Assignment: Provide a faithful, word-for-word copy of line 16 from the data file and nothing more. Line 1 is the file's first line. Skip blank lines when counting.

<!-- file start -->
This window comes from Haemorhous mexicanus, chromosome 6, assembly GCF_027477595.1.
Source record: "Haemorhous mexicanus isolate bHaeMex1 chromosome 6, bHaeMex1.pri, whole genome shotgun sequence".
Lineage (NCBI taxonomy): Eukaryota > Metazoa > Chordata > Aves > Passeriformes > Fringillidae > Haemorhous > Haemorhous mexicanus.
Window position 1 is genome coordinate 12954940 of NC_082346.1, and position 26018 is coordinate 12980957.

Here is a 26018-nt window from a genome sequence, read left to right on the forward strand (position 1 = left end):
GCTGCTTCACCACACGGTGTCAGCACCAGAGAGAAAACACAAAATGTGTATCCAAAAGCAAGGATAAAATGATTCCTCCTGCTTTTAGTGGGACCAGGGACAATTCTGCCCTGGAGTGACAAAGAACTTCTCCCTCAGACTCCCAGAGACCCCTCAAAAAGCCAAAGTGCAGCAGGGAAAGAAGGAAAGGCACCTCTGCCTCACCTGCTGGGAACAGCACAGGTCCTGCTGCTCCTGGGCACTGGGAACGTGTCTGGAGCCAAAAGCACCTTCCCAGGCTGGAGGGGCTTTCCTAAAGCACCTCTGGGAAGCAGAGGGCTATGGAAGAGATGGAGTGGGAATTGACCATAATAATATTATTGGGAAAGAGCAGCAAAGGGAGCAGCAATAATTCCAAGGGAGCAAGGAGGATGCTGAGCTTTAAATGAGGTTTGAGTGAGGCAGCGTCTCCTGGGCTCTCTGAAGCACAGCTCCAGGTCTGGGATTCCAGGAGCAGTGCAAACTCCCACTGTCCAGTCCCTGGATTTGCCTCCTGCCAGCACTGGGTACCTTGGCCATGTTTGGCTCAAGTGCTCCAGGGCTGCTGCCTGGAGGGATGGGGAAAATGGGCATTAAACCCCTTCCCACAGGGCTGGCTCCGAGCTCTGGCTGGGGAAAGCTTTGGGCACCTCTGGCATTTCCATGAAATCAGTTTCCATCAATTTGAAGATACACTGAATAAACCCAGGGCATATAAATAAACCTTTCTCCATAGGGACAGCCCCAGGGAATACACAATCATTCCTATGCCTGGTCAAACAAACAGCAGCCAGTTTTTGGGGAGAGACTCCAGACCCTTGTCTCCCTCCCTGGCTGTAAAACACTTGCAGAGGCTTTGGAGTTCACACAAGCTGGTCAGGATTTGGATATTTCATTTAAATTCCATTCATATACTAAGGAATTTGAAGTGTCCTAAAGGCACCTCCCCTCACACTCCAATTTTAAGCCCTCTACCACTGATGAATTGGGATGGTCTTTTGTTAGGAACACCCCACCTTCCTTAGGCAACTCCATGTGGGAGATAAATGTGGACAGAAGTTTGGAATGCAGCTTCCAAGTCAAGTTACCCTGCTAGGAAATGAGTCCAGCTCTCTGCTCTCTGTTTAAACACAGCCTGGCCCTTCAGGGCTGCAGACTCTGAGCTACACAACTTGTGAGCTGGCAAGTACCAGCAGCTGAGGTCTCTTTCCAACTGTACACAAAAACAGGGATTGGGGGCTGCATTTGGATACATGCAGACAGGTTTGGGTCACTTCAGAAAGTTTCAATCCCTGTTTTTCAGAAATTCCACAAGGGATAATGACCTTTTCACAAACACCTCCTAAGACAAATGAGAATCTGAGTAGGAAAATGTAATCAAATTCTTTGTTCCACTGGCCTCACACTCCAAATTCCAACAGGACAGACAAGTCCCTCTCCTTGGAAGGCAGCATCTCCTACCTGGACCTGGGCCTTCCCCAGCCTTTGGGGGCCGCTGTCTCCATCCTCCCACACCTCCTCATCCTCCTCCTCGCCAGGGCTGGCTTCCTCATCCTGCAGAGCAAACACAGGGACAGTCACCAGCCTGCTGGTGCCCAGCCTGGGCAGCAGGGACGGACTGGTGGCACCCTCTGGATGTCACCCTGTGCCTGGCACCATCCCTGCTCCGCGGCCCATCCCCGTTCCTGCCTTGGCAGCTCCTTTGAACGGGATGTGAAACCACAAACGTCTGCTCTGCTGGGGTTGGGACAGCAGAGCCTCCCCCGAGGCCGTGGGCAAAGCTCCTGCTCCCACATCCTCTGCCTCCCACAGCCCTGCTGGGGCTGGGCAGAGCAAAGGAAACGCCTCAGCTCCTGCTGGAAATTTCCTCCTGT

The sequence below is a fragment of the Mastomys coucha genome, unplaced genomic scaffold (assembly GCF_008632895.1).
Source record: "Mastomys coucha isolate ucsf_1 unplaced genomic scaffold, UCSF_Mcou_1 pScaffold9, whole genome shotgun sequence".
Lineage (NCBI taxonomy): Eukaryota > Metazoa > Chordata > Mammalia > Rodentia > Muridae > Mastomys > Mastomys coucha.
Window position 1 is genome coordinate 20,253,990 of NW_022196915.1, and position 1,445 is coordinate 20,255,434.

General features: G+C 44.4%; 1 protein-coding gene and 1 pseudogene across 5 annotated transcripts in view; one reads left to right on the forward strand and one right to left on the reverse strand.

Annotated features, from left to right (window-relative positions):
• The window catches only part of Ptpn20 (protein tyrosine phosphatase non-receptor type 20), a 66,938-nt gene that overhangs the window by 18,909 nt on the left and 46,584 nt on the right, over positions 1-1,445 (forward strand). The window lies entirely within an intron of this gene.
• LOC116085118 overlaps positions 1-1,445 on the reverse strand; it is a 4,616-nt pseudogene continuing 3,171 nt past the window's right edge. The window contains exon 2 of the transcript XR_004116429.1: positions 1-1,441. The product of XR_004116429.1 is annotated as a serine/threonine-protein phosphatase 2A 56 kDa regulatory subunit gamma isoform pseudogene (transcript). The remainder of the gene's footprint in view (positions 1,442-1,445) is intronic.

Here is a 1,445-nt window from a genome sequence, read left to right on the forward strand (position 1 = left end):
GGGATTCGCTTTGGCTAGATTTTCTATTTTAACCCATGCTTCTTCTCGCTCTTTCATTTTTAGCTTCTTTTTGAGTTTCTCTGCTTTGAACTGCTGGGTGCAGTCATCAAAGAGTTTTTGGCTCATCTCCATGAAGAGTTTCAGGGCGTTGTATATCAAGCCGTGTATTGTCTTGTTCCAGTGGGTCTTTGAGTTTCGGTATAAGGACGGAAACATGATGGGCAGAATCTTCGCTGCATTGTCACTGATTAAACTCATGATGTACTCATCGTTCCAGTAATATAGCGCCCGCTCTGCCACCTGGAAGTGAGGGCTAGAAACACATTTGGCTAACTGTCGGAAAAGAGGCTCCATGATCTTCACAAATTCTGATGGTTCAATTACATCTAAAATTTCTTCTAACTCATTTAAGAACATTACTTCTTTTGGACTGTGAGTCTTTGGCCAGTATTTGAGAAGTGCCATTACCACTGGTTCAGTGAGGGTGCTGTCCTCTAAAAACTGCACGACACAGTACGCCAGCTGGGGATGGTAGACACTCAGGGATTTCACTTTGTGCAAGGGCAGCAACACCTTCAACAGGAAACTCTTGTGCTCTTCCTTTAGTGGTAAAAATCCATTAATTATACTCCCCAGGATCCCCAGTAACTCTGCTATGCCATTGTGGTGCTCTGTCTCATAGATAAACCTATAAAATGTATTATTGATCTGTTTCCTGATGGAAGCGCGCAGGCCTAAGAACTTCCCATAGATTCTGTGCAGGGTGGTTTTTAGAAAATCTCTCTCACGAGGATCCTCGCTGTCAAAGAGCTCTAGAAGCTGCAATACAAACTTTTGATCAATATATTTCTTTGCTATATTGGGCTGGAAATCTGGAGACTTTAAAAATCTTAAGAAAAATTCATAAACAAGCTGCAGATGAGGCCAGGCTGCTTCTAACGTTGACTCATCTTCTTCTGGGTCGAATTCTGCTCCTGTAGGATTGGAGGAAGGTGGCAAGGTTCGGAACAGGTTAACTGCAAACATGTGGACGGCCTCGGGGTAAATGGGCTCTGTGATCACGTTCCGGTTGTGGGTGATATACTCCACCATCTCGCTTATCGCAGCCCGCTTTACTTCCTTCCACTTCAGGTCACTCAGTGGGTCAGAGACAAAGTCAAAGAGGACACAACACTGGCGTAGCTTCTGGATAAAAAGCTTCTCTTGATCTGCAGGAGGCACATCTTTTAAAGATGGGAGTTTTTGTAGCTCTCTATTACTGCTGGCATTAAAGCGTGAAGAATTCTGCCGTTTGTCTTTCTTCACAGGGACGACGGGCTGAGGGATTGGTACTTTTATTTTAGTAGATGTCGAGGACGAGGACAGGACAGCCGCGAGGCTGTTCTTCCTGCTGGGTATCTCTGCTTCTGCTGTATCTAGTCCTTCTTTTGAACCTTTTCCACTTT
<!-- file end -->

GGGATTCGCTTTGGCTAGATTTTCTATTTTAACCCATGCTTCTTCTCGCTCTTTCATTTTTAGCTTCTTTTTGAGTTTCTCTGCTTTGAACTGCTGGGTGCAGTCATCAAAGAGTTTTTGGCTCATCTCCATGAAGAGTTTCAGGGCGTTGTATATCAAGCCGTGTATTGTCTTGTTCCAGTGGGTCTTTGAGTTTCGGTATAAGGACGGAAACATGATGGGCAGAATCTTCGCTGCATTGTCACTGATTAAACTCATGATGTACTCATCGTTCCAGTAATATAGCGCCCGCTCTGCCACCTGGAAGTGAGGGCTAGAAACACATTTGGCTAACTGTCGGAAAAGAGGCTCCATGATCTTCACAAATTCTGATGGTTCAATTACATCTAAAATTTCTTCTAACTCATTTAAGAACATTACTTCTTTTGGACTGTGAGTCTTTGGCCAGTATTTGAGAAGTGCCATTACCACTGGTTCAGTGAGGGTGCTGTCCTCTAAAAACTGCACGACACAGTACGCCAGCTGGGGATGGTAGACACTCAGGGATTTCACTTTGTGCAAGGGCAGCAACACCTTCAACAGGAAACTCTTGTGCTCTTCCTTTAGTGGTAAAAATCCATTAATTATACTCCCCAGGATCCCCAGTAACTCTGCTATGCCATTGTGGTGCTCTGTCTCATAGATAAACCTATAAAATGTATTATTGATCTGTTTCCTGATGGAAGCGCGCAGGCCTAAGAACTTCCCATAGATTCTGTGCAGGGTGGTTTTTAGAAAATCTCTCTCACGAGGATCCTCGCTGTCAAAGAGCTCTAGAAGCTGCAATACAAACTTTTGATCAATATATTTCTTTGCTATATTGGGCTGGAAATCTGGAGACTTTAAAAATCTTAAGAAAAATTCATAAACAAGCTGCAGATGAGGCCAGGCTGCTTCTAACGTTGACTCATCTTCTTCTGGGTCGAATTCTGCTCCTGTAGGATTGGAGGAAGGTGGCAAGGTTCGGAACAGGTTAACTGCAAACATGTGGACGGCCTCGGGGTAAATGGGCTCTGTGATCACGTTCCGGTTGTGGGTGATATACTCCACCATCTCGCTTATCGCAGCCCGCTTTACTTCCTTCCACTTCAGGTCACTCAGTGGGTCAGAGACAAAGTCAAAGAGGACACAACACTGGCGTAGCTTCTGGATAAAAAGCTTCTCTTGATCTGCAGGAGGCACATCTTTTAAAGATGGGAGTTTTTGTAGCTCTCTATTACTGCTGGCATTAAAGCGTGAAGAATTCTGCCGTTTGTCTTTCTTCACAGGGACGACGGGCTGAGGGATTGGTACTTTTATTTTAGTAGATGTCGAGGACGAGGACAGGACAGCCGCGAGGCTGTTCTTCCTGCTGGGTATCTCTGCTTCTGCTGTATCTAGTCCTTCTTTTGAACCTTTTCCACTTT